Then (2.) I tried the different mixing method, preheating the oven to 425, and then immediately turning it down to 350 when the muffins were in.  Perfect.  And there we have my somewhat scientific method (can one be somewhat scientific in method?  Must ask my brother Karl) of testing this recipe.  I don't know why the mixing method works, but it appears to, so I'll do it.


After wading through the preceding discourse, you deserve some peanut butter muffins.  So here is the recipe, adjusted as I have described.  I hope it yields you perfectly delicious muffins.

Peanut Butter Muffins

1/3 c. butter, softened
1 1/2 c. brown sugar, divided
1/2 t. salt
1 t. vanilla
1/2 c. peanut butter
2 large eggs, beaten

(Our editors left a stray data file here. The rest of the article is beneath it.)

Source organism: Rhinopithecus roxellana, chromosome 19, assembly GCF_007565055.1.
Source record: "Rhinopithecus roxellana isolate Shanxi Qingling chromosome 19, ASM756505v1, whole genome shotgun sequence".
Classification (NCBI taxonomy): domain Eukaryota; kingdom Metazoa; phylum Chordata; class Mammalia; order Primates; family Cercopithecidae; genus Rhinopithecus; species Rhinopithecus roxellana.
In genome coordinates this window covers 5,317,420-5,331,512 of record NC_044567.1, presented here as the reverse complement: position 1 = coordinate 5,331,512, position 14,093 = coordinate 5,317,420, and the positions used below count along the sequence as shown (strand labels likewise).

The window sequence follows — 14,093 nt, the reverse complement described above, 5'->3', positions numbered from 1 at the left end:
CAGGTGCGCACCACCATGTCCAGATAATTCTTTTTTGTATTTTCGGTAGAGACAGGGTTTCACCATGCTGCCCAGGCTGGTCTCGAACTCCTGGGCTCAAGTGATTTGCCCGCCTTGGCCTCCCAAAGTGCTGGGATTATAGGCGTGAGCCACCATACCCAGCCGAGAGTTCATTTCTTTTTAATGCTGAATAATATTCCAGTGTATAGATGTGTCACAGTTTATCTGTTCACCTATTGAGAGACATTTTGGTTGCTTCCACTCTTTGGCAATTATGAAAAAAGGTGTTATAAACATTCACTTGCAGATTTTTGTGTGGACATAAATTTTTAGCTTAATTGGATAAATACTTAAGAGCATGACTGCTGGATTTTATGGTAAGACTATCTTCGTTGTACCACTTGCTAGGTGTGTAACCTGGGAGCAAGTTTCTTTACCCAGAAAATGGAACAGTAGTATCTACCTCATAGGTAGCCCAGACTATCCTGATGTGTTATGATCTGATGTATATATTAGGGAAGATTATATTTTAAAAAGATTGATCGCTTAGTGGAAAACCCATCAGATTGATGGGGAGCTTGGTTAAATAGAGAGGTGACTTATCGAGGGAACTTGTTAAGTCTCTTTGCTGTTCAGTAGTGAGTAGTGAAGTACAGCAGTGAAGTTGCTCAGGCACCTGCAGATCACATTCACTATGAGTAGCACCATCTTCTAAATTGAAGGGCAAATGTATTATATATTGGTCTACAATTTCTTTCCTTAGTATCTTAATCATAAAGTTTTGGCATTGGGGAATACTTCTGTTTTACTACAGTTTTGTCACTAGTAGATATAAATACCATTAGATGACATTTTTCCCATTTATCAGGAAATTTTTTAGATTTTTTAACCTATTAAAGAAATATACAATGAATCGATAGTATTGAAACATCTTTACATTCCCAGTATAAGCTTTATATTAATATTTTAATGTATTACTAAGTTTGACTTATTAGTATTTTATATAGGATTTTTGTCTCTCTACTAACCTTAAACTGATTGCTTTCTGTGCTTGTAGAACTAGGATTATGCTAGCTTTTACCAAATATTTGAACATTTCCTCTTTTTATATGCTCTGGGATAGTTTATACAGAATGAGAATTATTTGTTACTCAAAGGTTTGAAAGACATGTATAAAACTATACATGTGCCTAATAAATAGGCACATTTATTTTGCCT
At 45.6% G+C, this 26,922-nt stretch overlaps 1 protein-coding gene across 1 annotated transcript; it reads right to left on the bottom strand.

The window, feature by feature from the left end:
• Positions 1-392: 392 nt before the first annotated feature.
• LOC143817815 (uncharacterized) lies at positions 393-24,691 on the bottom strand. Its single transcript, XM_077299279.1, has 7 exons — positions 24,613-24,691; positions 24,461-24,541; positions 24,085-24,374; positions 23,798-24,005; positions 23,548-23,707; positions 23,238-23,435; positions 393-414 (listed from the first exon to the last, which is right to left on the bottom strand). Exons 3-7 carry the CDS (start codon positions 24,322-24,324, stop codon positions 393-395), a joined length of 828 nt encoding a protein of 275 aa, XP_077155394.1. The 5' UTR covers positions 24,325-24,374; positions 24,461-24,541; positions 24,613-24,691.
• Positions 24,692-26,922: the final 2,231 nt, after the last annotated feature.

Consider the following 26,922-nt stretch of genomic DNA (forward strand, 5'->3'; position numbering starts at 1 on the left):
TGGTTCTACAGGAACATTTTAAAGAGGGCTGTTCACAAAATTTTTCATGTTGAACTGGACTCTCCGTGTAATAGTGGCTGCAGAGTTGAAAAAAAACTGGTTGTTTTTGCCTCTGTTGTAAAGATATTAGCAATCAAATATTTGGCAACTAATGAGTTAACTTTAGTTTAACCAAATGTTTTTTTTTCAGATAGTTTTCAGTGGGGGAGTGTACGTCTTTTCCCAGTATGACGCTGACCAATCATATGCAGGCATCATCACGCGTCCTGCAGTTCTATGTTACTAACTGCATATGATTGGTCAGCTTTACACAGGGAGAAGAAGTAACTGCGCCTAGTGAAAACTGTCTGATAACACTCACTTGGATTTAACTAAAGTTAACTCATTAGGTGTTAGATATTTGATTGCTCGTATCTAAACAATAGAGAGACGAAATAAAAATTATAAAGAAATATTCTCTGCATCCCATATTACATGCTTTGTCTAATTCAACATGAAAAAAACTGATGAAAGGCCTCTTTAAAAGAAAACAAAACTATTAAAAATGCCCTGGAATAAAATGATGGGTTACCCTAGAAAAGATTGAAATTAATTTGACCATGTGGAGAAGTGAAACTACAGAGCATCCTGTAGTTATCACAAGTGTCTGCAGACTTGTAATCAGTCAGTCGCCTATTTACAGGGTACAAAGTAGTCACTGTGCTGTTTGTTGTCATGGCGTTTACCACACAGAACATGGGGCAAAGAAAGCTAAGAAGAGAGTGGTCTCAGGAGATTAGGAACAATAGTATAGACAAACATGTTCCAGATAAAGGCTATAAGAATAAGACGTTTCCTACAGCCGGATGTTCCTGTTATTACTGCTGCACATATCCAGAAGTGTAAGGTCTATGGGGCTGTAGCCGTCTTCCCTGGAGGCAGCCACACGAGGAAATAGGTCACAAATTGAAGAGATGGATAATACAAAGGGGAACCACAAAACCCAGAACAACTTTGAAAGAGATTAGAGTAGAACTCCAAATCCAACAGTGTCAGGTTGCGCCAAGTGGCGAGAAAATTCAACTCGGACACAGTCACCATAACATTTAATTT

2 1/2 t. baking powder
2 c. flour
3/4 c. milk

Preheat oven to 425 degrees.  Put the softened butter in a large bowl and gradually add 1 c. of the brown sugar, the salt, and the vanilla, and cream together until light and fluffy.  Next add the peanut butter and cream again.  Set aside.

In another bowl, whisk the eggs together until well-beaten.  Add the remaining 1/2 c. brown sugar and mix until completely blended.  Stir into the creamed mixture gradually, until well blended.

In (yet another) bowl, [you can see why I didn't want to use this method right off the bat; I don't like dirtying so many bowls] sift together the baking powder and flour.  Gradually add these dry ingredients alternately with the 3/4 c. milk to the creamed mixture, until everything is combined.